I was raped when I was 15 years old.
It was at a party to prep for our homecoming parade. Since I was class president, I had arrived early to greet everyone.
It was a beautiful fall day; the sun was out and the leaves were beginning to change. I remember being excited to see everyone.
A group of boys was standing in the room talking. I knew a few from school, but there was one I didn’t. This boy asked if he could talk to me, and I said sure. He asked if we could go outside. I wasn’t sure why he wanted to talk in private, but I said okay.
I don’t remember what he said to me outside, but I do remember that he kissed me. It caught me off guard. Then he pushed me to the ground, and before I could realize what was happening, he had his hand down my pants and underneath my underwear.
He held me down with his left hand and used his right hand to rape me. He was rough and aggressive. It hurt. Something ripped. I was in pain.
It happened in under two minutes and then he stood up and went back inside. I was disheveled and embarrassed. I remember adjusting my clothes. I didn’t know what to do. There were no cell phones at that time, and none of my friends were at the party yet.
I walked in a minute or two after him. He had already joined the other boys and was laughing and looking in my direction in an animalistic way while he licked his fingers. The other boys looked uncomfortable but they said nothing and I walked away, humiliated. I had attended school with those boys and they had always been kind to me in the past.
I was a virgin at this point; my intimate life thus far had consisted of kissing a few boys.
I was dressed in jeans and a sweatshirt.
I was 5’10” and roughly 130 pounds.
I could not believe how strong he was and how powerless I felt when he held me down. I felt so weak, even though I was fairly athletic. I know now that my body had gone into a freeze response.
My mom picked me up that afternoon. I couldn’t focus and I was not myself that day, and for a long time. I was in shock. I told no one about this as I was humiliated and thought my parents would think I had done something to bring it on myself.
I saw this boy in different situations for the next few years, and every time I did, I felt triggered and ashamed.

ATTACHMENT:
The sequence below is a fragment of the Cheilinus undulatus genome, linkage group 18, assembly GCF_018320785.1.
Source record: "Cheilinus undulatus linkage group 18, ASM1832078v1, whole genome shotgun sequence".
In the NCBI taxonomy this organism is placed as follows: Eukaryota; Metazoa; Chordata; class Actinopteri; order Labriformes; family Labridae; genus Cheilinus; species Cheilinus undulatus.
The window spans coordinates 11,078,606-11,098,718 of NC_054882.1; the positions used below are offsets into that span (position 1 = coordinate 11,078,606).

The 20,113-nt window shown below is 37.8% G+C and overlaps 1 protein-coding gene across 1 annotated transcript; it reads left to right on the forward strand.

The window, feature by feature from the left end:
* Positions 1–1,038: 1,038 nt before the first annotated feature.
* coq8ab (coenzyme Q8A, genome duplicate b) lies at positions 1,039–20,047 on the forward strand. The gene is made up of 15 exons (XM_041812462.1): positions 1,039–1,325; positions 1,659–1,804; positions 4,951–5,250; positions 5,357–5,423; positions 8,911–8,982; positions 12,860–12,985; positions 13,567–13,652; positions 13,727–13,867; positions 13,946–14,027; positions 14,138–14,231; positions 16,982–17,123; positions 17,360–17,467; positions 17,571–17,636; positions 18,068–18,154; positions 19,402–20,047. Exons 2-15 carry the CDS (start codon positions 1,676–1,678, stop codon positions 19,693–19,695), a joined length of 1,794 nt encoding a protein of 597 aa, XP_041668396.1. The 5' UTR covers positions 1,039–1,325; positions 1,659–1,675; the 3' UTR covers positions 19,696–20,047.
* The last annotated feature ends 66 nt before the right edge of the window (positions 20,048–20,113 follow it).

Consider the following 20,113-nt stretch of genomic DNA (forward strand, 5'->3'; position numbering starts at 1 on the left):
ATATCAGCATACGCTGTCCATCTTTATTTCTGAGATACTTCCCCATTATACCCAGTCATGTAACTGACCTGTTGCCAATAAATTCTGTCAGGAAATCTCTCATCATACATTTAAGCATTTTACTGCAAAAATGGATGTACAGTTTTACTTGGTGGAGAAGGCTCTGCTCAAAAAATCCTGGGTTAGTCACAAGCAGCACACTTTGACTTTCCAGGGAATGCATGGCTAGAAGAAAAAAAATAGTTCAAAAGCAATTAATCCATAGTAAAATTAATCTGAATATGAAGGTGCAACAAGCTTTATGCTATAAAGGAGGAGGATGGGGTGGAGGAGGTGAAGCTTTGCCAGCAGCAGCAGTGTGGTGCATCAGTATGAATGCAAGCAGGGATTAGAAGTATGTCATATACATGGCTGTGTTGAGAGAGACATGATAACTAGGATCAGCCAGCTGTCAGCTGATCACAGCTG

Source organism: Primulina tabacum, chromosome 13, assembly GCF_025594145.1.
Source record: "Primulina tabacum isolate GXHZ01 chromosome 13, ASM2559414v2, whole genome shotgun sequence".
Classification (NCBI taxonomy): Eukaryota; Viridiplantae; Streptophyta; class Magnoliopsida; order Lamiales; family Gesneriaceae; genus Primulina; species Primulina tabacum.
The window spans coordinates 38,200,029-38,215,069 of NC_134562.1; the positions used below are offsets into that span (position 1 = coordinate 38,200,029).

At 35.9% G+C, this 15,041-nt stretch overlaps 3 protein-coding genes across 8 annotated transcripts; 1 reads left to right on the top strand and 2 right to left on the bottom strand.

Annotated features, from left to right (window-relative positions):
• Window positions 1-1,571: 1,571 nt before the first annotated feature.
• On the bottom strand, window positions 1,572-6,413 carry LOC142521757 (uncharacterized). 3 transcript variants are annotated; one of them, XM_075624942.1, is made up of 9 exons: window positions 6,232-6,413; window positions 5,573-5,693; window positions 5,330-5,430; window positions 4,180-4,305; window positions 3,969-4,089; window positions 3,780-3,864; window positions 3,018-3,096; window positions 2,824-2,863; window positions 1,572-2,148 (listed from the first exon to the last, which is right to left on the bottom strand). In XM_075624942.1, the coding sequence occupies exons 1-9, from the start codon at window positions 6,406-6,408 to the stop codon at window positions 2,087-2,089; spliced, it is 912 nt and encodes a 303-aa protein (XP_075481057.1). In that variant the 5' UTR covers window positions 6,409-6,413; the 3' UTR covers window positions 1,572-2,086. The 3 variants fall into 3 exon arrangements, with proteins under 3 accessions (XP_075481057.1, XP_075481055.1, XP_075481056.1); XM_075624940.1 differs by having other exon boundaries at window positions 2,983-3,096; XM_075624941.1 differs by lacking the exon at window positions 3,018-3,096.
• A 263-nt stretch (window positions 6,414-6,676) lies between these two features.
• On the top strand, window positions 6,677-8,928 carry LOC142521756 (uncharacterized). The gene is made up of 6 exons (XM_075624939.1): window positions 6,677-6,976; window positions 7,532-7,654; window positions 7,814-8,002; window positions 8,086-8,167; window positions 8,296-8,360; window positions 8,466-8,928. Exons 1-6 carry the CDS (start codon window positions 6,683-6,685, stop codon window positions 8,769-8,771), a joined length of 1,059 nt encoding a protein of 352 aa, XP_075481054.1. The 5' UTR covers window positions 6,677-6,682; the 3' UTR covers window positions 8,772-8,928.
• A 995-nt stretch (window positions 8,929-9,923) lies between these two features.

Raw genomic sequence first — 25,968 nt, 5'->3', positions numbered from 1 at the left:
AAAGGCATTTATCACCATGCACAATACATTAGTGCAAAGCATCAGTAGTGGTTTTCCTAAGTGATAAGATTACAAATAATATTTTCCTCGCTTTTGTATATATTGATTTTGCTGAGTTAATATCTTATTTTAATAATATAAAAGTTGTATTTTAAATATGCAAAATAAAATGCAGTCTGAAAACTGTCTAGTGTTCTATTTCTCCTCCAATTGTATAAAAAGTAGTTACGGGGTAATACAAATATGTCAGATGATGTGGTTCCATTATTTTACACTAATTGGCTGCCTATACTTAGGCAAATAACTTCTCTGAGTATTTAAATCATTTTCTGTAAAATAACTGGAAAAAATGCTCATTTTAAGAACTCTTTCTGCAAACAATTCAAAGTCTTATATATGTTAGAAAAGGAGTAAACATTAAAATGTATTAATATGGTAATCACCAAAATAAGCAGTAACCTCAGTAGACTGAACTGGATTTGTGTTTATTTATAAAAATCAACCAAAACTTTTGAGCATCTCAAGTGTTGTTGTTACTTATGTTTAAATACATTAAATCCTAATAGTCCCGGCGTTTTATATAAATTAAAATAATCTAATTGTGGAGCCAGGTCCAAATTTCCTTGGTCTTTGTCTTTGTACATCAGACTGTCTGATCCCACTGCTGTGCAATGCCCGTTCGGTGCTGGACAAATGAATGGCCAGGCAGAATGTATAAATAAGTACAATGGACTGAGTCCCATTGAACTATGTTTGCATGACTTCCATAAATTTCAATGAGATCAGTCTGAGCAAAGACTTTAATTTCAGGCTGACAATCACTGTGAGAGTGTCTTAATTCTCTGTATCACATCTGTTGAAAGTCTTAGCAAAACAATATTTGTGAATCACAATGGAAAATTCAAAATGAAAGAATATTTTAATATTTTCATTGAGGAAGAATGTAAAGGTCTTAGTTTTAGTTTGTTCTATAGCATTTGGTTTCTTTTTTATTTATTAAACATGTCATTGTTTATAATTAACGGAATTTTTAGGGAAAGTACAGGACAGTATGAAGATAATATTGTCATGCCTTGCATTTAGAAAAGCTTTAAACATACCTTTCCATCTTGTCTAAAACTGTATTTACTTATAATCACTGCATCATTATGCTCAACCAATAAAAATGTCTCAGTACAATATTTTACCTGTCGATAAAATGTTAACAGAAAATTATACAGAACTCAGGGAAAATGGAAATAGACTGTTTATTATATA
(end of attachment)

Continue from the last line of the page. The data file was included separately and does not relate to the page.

I finally did tell a close friend, who was a boy. He wanted to beat up the boy who did this to me, but I begged him not to because I knew this boy felt no remorse, had no conscience, and would hurt my friend, who was a gentle soul. But I always appreciated how protective he was of me.
I have told a few more people about this over the years. It was 37 years ago, but it still makes me feel shame, even though I know I did nothing wrong.
Being raped has affected me in so many ways. I minimized my intimate self because it felt safer. Anytime I would get close to a boyfriend, I would shut things down. My marriage has been impacted as well, even with therapy.
I never told my parents. It never occurred to me to tell the police, and in hindsight I believe it would have been chalked up to boys being boys.
Within four years of being raped, I was either sexually assaulted or had men expose themselves to me on at least four other occasions. This means that in my lifetime I’ve been sexually assaulted five times.
This doesn’t take into account the number of times I had men I worked with make inappropriate sexual comments, or touch my shoulder or rub my arm without my consent.
Many men have been respectful as well. And while these men outnumber the others, my guard is always up. I know this has changed my trust in men; and it has also led me to wonder if I did anything to “deserve” this kind of treatment. The answer is, of course, no.
As a mom, I choose to talk to my children about what happened. And I can now do so without crying. I tell them that I will believe them if anything ever happens. I tell them that no one deserves this, no matter how they are dressed, if they are drinking, or even if they said a kiss was okay. We have talked about consent, and what that means. I have since also told some friends.
This was my first sexual encounter, and it was wrong. It was not okay. It makes me sad that it happened this way—that I had no control, no say. And I know my story is not unique. Sadly, I have many friends with similar experiences.
Did this story make you uncomfortable? It makes me extremely uncomfortable.
But I won’t apologize anymore. Sometimes we need to be uncomfortable in order to make big changes.